Kinnaris Quintet are a group that has been rapidly rising through the folk ranks since the release of their critically acclaimed debut album in 2018. They swiftly followed that by winning the Belhaven Bursary for Innovation in Music (the biggest cash prize in Scottish music) in 2019. They would likely have reached new heights last year if not for you-know-what. On tonight’s showing, though, they sound like a group raring to make up for that lost time throughout their rousing performance at the Edinburgh International Festival.

While they don’t dwell on last year, front woman Aileen Reid does pointedly open by saying ‘welcome back to live music’ – understandably relishing playing again. The set opener also makes reference given its all-too-appropriate title, This Too Shall Pass. A sprightly number to kick off things, it’s the kind of track that makes you think of someone ecstatically galloping through the Cairngorms.

The song sets up things well, too; make no mistake, the group’s songs are firmly in the traditional Celtic folk wheelhouse. However, one of the impressive things about the quintet (made up of three fiddlers, a mandolin player, and a guitarist) is that while they never radically depart from the traditional formula, they also never sound staid or old-fashioned. This is partly down to the subtle addition of other elements such as bluegrass, though also due to their skill as musicians and ability to make everything sound both familiar and uniquely their own.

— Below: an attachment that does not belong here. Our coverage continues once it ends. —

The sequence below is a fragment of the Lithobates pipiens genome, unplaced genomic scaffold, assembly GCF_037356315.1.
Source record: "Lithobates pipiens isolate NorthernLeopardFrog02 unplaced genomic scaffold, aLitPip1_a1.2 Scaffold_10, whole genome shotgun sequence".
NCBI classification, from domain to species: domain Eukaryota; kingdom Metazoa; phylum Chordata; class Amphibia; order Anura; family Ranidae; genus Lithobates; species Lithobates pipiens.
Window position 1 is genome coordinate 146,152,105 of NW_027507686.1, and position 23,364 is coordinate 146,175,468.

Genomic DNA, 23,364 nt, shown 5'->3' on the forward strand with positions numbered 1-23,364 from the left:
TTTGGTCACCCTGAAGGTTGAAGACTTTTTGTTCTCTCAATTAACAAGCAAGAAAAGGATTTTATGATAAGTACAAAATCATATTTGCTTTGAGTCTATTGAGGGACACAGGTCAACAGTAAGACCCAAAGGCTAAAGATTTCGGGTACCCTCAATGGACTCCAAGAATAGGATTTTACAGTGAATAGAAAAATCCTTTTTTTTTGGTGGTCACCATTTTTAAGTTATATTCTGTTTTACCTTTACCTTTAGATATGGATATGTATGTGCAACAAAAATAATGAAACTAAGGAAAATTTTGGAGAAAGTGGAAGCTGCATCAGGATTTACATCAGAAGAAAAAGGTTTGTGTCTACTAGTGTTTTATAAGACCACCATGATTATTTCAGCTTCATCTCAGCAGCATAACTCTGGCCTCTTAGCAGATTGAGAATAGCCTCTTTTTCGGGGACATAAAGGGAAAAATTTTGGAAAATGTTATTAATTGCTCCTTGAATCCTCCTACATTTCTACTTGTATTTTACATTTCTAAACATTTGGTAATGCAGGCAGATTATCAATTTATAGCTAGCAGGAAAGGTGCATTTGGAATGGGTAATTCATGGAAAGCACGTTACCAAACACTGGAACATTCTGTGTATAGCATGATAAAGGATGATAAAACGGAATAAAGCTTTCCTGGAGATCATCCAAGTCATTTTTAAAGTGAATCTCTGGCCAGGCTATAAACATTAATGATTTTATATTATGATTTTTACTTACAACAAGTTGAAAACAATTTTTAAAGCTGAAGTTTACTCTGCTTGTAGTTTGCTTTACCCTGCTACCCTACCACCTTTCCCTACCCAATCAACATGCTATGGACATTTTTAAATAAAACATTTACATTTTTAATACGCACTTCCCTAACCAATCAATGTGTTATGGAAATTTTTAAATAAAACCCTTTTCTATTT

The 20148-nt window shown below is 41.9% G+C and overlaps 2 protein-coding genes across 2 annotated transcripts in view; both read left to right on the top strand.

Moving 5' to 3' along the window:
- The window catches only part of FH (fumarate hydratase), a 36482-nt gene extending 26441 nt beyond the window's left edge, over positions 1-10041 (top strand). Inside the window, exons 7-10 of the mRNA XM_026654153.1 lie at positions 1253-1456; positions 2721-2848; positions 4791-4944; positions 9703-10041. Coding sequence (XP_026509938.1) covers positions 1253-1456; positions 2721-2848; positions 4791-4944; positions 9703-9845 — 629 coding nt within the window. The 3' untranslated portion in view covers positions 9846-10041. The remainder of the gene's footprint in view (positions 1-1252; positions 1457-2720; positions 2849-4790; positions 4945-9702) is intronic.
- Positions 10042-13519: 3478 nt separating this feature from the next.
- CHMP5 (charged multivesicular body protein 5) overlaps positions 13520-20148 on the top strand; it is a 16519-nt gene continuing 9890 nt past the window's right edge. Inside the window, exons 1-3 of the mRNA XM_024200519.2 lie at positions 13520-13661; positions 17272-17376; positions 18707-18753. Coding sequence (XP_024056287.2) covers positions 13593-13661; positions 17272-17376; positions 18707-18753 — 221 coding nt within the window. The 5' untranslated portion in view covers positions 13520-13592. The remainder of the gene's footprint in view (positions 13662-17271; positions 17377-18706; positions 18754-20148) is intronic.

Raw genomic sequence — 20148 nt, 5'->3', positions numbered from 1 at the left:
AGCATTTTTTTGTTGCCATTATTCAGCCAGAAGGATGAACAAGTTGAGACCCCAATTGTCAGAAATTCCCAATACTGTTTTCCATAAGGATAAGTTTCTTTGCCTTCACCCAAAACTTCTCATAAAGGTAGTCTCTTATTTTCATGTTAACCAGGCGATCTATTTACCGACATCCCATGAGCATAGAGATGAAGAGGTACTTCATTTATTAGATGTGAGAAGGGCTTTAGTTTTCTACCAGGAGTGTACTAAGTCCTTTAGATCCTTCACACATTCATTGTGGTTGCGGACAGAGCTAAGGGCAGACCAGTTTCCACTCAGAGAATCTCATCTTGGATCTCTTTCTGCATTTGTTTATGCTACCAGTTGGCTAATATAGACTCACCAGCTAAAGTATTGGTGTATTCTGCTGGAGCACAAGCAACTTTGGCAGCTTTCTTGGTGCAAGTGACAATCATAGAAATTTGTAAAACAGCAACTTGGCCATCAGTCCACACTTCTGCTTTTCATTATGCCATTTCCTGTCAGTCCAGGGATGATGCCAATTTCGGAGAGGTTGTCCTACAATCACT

Kinnaris Quintet are consistently engaging performers. It is always fun to see an act truly enjoy themselves on stage and here you can feel their energy beaming off the stage. Between songs, the band joke with one another and Reid (who did most of the talking) banters with the audience –  playfully goading some latecomers or joking about doing a ‘world tour’ of Edinburgh and Glasgow.

With many highlights to choose from, chief among them is the title track of their debut album Free One. It is a swooningly uplifting piece, the atmosphere of which is only added to by the ethereal harmonising of Reid, Laura Beth Slater (mandolin), and Jenn Butterworth (guitar). Equally impressive is the quintet’s encore number, The Weatherman, which has a stomping beat spearheaded by Reid, Laura Wilkie, and Fiona MacAskill’s fiery fiddling. Beefed up further by Butterworth’s driving acoustic guitar riff and given extra bluegrass flavour by Slater’s mandolin, it is a triumphant finish to a sparkling evening of folk music.